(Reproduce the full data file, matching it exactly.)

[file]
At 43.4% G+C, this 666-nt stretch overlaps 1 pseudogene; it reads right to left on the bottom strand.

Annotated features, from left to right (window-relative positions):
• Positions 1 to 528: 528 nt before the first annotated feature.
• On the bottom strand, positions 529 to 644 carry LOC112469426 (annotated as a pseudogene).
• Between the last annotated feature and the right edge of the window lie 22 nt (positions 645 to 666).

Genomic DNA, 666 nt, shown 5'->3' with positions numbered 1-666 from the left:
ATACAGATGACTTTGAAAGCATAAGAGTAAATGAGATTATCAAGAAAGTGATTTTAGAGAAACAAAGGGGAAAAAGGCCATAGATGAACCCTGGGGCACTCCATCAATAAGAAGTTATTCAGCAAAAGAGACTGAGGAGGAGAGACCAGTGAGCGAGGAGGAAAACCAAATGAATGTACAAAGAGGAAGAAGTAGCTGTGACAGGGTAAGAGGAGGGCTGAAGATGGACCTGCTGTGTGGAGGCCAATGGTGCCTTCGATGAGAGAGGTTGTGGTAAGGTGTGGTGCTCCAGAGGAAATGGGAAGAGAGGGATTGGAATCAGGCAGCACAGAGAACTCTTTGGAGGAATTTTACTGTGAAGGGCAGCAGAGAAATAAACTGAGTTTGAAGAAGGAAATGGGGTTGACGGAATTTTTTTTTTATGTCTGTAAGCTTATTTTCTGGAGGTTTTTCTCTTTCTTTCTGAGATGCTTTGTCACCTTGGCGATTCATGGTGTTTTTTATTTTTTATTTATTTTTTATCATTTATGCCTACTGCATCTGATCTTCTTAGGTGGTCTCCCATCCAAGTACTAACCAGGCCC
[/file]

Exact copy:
At 43.4% G+C, this 666-nt stretch overlaps 1 pseudogene; it reads right to left on the bottom strand.

Annotated features, from left to right (window-relative positions):
• Positions 1 to 528: 528 nt before the first annotated feature.
• On the bottom strand, positions 529 to 644 carry LOC112469426 (annotated as a pseudogene).
• Between the last annotated feature and the right edge of the window lie 22 nt (positions 645 to 666).

Genomic DNA, 666 nt, shown 5'->3' with positions numbered 1-666 from the left:
ATACAGATGACTTTGAAAGCATAAGAGTAAATGAGATTATCAAGAAAGTGATTTTAGAGAAACAAAGGGGAAAAAGGCCATAGATGAACCCTGGGGCACTCCATCAATAAGAAGTTATTCAGCAAAAGAGACTGAGGAGGAGAGACCAGTGAGCGAGGAGGAAAACCAAATGAATGTACAAAGAGGAAGAAGTAGCTGTGACAGGGTAAGAGGAGGGCTGAAGATGGACCTGCTGTGTGGAGGCCAATGGTGCCTTCGATGAGAGAGGTTGTGGTAAGGTGTGGTGCTCCAGAGGAAATGGGAAGAGAGGGATTGGAATCAGGCAGCACAGAGAACTCTTTGGAGGAATTTTACTGTGAAGGGCAGCAGAGAAATAAACTGAGTTTGAAGAAGGAAATGGGGTTGACGGAATTTTTTTTTTATGTCTGTAAGCTTATTTTCTGGAGGTTTTTCTCTTTCTTTCTGAGATGCTTTGTCACCTTGGCGATTCATGGTGTTTTTTATTTTTTATTTATTTTTTATCATTTATGCCTACTGCATCTGATCTTCTTAGGTGGTCTCCCATCCAAGTACTAACCAGGCCC